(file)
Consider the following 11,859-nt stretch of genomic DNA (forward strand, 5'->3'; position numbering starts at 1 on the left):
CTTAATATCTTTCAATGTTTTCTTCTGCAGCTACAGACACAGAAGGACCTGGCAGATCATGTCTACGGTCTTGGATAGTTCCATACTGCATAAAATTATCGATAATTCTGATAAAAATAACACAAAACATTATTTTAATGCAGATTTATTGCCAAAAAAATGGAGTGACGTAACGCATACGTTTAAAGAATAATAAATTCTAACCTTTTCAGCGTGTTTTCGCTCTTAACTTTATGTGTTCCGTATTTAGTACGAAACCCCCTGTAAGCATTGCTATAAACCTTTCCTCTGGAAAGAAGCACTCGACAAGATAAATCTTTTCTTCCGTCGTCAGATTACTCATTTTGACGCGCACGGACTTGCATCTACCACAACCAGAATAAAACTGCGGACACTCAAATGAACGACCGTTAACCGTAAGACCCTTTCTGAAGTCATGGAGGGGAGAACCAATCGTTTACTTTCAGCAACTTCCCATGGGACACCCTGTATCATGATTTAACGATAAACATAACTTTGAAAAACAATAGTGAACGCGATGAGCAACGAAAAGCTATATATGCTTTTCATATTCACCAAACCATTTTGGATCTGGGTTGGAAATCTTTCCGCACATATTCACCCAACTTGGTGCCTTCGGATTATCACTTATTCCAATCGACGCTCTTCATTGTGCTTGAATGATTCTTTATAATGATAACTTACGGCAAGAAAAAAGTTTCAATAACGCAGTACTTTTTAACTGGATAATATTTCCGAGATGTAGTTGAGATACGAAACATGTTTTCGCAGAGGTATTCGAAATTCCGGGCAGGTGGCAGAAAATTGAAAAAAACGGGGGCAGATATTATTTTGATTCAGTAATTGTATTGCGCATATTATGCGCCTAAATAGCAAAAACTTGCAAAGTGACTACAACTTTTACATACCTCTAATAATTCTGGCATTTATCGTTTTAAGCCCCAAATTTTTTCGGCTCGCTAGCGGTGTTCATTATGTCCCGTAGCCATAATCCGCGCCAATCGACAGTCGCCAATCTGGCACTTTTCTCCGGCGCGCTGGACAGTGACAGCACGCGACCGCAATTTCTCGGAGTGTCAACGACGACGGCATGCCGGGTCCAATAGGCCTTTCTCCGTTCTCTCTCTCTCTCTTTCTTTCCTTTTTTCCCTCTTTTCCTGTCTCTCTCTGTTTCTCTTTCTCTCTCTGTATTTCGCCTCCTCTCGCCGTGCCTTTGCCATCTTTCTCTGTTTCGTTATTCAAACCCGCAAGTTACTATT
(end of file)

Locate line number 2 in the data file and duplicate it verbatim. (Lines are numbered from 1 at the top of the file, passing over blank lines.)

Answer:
CTTAATATCTTTCAATGTTTTCTTCTGCAGCTACAGACACAGAAGGACCTGGCAGATCATGTCTACGGTCTTGGATAGTTCCATACTGCATAAAATTATCGATAATTCTGATAAAAATAACACAAAACATTATTTTAATGCAGATTTATTGCCAAAAAAATGGAGTGACGTAACGCATACGTTTAAAGAATAATAAATTCTAACCTTTTCAGCGTGTTTTCGCTCTTAACTTTATGTGTTCCGTATTTAGTACGAAACCCCCTGTAAGCATTGCTATAAACCTTTCCTCTGGAAAGAAGCACTCGACAAGATAAATCTTTTCTTCCGTCGTCAGATTACTCATTTTGACGCGCACGGACTTGCATCTACCACAACCAGAATAAAACTGCGGACACTCAAATGAACGACCGTTAACCGTAAGACCCTTTCTGAAGTCATGGAGGGGAGAACCAATCGTTTACTTTCAGCAACTTCCCATGGGACACCCTGTATCATGATTTAACGATAAACATAACTTTGAAAAACAATAGTGAACGCGATGAGCAACGAAAAGCTATATATGCTTTTCATATTCACCAAACCATTTTGGATCTGGGTTGGAAATCTTTCCGCACATATTCACCCAACTTGGTGCCTTCGGATTATCACTTATTCCAATCGACGCTCTTCATTGTGCTTGAATGATTCTTTATAATGATAACTTACGGCAAGAAAAAAGTTTCAATAACGCAGTACTTTTTAACTGGATAATATTTCCGAGATGTAGTTGAGATACGAAACATGTTTTCGCAGAGGTATTCGAAATTCCGGGCAGGTGGCAGAAAATTGAAAAAAACGGGGGCAGATATTATTTTGATTCAGTAATTGTATTGCGCATATTATGCGCCTAAATAGCAAAAACTTGCAAAGTGACTACAACTTTTACATACCTCTAATAATTCTGGCATTTATCGTTTTAAGCCCCAAATTTTTTCGGCTCGCTAGCGGTGTTCATTATGTCCCGTAGCCATAATCCGCGCCAATCGACAGTCGCCAATCTGGCACTTTTCTCCGGCGCGCTGGACAGTGACAGCACGCGACCGCAATTTCTCGGAGTGTCAACGACGACGGCATGCCGGGTCCAATAGGCCTTTCTCCGTTCTCTCTCTCTCTCTTTCTTTCCTTTTTTCCCTCTTTTCCTGTCTCTCTCTGTTTCTCTTTCTCTCTCTGTATTTCGCCTCCTCTCGCCGTGCCTTTGCCATCTTTCTCTGTTTCGTTATTCAAACCCGCAAGTTACTATT